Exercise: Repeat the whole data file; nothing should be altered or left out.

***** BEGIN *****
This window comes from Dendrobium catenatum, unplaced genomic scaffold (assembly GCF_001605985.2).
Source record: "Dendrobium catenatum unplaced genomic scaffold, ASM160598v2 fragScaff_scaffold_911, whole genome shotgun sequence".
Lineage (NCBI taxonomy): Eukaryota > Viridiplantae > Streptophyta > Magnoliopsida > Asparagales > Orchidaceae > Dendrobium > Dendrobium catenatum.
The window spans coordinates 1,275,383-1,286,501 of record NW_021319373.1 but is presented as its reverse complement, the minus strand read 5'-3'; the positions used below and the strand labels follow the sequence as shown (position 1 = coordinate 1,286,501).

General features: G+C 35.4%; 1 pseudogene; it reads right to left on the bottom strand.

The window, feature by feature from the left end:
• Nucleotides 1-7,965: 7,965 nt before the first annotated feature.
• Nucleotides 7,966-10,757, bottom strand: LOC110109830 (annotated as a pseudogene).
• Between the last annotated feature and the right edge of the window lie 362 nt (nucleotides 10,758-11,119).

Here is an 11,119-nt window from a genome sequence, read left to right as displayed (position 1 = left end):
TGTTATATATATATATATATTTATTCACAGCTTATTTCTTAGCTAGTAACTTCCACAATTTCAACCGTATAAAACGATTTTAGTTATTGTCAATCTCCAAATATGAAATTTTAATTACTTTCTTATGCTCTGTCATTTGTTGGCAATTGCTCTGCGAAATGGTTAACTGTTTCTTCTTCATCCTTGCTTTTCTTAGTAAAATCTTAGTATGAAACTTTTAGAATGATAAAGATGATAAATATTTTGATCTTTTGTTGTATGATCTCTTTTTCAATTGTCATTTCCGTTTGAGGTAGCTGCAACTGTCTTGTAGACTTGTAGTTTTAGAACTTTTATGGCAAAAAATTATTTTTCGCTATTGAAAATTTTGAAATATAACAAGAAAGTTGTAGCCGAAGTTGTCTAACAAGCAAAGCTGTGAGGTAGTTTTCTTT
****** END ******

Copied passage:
This window comes from Dendrobium catenatum, unplaced genomic scaffold (assembly GCF_001605985.2).
Source record: "Dendrobium catenatum unplaced genomic scaffold, ASM160598v2 fragScaff_scaffold_911, whole genome shotgun sequence".
Lineage (NCBI taxonomy): Eukaryota > Viridiplantae > Streptophyta > Magnoliopsida > Asparagales > Orchidaceae > Dendrobium > Dendrobium catenatum.
The window spans coordinates 1,275,383-1,286,501 of record NW_021319373.1 but is presented as its reverse complement, the minus strand read 5'-3'; the positions used below and the strand labels follow the sequence as shown (position 1 = coordinate 1,286,501).

General features: G+C 35.4%; 1 pseudogene; it reads right to left on the bottom strand.

The window, feature by feature from the left end:
• Nucleotides 1-7,965: 7,965 nt before the first annotated feature.
• Nucleotides 7,966-10,757, bottom strand: LOC110109830 (annotated as a pseudogene).
• Between the last annotated feature and the right edge of the window lie 362 nt (nucleotides 10,758-11,119).

Here is an 11,119-nt window from a genome sequence, read left to right as displayed (position 1 = left end):
TGTTATATATATATATATATTTATTCACAGCTTATTTCTTAGCTAGTAACTTCCACAATTTCAACCGTATAAAACGATTTTAGTTATTGTCAATCTCCAAATATGAAATTTTAATTACTTTCTTATGCTCTGTCATTTGTTGGCAATTGCTCTGCGAAATGGTTAACTGTTTCTTCTTCATCCTTGCTTTTCTTAGTAAAATCTTAGTATGAAACTTTTAGAATGATAAAGATGATAAATATTTTGATCTTTTGTTGTATGATCTCTTTTTCAATTGTCATTTCCGTTTGAGGTAGCTGCAACTGTCTTGTAGACTTGTAGTTTTAGAACTTTTATGGCAAAAAATTATTTTTCGCTATTGAAAATTTTGAAATATAACAAGAAAGTTGTAGCCGAAGTTGTCTAACAAGCAAAGCTGTGAGGTAGTTTTCTTT